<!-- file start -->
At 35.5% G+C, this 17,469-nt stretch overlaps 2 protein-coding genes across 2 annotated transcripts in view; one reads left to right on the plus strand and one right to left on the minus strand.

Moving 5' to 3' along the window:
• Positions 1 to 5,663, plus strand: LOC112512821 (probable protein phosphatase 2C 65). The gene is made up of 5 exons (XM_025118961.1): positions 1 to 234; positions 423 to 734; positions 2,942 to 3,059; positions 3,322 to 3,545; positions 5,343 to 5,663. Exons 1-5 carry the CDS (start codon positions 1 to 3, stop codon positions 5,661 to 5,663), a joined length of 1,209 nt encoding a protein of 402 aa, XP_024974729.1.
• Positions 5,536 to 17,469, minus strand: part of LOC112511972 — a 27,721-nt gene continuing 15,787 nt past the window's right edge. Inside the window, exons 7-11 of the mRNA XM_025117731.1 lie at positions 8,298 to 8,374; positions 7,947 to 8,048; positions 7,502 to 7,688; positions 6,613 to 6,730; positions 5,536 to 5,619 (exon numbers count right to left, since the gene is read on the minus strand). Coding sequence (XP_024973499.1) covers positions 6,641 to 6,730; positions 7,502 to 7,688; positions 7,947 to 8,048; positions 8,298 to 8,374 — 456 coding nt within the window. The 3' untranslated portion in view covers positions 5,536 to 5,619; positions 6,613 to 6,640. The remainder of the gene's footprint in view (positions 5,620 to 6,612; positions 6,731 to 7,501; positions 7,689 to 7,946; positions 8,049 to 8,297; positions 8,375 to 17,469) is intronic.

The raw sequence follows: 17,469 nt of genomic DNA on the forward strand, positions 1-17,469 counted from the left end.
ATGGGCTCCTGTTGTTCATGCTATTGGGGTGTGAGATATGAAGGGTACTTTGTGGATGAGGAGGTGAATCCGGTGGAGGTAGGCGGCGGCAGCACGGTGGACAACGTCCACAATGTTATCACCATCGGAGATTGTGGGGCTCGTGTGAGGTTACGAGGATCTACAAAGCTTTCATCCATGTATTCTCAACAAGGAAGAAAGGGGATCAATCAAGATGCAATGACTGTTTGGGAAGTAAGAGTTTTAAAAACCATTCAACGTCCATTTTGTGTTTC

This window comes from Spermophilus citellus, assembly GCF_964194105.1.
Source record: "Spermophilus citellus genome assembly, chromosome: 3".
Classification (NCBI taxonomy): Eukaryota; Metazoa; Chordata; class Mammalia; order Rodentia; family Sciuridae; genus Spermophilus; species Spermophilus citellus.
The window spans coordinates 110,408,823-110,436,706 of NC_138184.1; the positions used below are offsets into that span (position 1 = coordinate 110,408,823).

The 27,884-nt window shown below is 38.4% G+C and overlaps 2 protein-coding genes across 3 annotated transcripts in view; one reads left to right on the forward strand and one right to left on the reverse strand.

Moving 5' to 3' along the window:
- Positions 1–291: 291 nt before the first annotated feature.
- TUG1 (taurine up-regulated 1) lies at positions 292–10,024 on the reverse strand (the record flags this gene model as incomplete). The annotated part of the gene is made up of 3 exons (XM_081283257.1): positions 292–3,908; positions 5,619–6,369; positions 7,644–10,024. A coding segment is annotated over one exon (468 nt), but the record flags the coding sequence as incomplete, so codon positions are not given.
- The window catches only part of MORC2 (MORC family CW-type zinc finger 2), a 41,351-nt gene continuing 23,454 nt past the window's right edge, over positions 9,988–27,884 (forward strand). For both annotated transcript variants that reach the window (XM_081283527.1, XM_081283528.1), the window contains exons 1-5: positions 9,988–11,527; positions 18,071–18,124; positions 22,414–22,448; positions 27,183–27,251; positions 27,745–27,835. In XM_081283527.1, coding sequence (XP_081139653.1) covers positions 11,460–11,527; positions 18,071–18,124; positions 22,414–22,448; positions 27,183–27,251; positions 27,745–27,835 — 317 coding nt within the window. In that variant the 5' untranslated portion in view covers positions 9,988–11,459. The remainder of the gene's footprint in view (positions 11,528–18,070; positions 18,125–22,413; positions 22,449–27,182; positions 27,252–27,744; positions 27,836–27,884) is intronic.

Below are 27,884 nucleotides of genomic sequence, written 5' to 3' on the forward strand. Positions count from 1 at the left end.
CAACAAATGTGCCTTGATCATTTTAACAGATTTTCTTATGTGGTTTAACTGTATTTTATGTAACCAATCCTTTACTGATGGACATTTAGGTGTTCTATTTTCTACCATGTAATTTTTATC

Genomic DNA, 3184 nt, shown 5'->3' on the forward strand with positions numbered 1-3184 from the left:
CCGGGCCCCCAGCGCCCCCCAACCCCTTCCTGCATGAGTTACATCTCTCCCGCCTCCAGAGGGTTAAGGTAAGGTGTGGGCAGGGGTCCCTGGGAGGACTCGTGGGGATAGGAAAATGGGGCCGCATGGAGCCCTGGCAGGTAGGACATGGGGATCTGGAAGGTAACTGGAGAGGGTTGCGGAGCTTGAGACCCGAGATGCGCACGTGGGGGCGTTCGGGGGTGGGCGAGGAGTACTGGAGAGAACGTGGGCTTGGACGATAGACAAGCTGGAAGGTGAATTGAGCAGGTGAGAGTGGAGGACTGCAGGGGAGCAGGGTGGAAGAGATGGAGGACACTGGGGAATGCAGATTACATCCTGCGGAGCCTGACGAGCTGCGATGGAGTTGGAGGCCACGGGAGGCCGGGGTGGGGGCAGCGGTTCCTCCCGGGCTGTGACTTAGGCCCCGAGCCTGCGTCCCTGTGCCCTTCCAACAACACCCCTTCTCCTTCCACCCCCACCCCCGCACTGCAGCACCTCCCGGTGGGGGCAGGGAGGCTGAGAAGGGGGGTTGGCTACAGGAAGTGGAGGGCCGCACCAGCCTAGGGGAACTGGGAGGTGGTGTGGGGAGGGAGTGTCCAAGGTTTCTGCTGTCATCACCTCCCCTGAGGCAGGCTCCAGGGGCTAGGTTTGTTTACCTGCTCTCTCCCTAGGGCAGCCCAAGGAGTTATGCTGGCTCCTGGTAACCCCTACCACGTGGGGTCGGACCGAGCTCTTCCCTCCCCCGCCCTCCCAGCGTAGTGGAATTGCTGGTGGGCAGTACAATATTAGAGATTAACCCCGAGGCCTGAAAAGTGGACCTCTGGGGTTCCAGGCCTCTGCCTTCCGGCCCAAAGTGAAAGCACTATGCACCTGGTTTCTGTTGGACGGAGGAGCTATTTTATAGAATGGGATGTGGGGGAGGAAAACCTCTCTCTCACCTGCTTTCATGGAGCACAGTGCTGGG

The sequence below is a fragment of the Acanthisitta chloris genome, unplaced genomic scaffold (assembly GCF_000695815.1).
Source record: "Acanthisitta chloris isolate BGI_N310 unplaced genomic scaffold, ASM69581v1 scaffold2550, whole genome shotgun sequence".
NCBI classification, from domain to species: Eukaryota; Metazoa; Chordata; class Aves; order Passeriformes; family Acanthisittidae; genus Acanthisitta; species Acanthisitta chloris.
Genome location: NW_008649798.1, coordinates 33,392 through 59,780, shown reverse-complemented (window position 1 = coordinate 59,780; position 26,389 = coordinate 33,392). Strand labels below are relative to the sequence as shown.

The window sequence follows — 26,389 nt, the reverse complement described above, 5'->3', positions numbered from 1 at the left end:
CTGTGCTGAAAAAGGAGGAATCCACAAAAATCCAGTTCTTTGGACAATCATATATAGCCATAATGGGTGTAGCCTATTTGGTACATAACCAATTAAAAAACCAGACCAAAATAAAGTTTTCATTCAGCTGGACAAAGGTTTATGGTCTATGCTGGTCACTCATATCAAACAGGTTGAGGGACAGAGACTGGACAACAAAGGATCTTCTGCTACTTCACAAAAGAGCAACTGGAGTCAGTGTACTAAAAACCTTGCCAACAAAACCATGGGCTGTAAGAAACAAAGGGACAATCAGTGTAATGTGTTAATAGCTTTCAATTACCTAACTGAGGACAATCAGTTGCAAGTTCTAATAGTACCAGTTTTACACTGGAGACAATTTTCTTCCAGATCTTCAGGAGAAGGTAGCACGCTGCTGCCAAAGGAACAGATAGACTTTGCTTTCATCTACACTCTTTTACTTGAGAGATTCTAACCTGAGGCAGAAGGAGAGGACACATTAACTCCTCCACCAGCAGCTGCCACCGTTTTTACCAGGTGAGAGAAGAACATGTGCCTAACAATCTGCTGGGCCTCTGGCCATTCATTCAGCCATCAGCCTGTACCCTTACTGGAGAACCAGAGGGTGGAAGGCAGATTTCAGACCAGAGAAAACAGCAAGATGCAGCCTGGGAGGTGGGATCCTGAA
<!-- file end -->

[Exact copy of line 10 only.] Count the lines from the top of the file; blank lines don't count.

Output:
The window spans coordinates 110,408,823-110,436,706 of NC_138184.1; the positions used below are offsets into that span (position 1 = coordinate 110,408,823).